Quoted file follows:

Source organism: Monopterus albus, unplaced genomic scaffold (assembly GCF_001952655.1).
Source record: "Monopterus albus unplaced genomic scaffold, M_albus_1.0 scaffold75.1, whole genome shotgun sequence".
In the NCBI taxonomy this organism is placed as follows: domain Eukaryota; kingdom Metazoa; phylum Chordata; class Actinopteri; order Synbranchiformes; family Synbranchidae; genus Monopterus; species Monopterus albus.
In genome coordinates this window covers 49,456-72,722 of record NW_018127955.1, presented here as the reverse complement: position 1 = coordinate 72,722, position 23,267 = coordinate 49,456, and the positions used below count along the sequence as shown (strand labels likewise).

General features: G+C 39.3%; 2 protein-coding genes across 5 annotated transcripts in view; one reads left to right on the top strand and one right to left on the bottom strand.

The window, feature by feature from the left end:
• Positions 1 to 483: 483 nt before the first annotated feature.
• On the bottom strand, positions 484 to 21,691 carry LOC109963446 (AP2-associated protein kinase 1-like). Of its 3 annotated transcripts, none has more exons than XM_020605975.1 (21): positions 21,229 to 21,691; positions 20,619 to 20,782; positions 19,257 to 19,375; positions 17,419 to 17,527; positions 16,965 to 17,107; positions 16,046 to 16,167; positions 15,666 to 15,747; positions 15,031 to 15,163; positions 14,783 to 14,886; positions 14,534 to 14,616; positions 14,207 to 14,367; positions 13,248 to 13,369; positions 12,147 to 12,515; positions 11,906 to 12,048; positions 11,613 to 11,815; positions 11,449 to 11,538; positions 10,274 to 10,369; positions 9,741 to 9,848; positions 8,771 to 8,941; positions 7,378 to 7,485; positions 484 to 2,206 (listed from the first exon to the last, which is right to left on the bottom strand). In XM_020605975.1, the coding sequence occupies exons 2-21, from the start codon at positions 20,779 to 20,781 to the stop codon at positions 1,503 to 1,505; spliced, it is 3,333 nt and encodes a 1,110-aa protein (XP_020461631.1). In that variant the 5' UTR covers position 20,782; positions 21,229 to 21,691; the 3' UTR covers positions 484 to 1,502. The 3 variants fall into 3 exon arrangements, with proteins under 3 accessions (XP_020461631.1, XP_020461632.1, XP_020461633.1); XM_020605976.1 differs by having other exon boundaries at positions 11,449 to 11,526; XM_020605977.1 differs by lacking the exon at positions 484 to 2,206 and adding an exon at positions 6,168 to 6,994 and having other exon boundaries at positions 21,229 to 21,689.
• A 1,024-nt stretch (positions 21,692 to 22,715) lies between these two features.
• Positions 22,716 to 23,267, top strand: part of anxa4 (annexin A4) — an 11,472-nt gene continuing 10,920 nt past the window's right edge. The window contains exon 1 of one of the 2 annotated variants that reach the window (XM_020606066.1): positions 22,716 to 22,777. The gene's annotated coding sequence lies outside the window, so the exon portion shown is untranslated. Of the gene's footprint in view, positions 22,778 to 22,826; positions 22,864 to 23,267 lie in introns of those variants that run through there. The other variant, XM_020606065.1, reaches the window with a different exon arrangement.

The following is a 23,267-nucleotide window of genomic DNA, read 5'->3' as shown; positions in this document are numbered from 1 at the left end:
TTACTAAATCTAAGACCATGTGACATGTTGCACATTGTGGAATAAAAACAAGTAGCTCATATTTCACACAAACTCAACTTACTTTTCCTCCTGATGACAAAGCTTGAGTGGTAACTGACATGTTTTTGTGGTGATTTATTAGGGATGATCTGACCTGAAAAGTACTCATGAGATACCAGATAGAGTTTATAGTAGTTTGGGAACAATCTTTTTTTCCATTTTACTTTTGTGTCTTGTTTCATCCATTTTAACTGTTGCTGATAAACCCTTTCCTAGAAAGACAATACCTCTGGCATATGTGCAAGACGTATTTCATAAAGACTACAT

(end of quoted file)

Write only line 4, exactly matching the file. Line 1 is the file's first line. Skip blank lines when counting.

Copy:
In genome coordinates this window covers 49,456-72,722 of record NW_018127955.1, presented here as the reverse complement: position 1 = coordinate 72,722, position 23,267 = coordinate 49,456, and the positions used below count along the sequence as shown (strand labels likewise).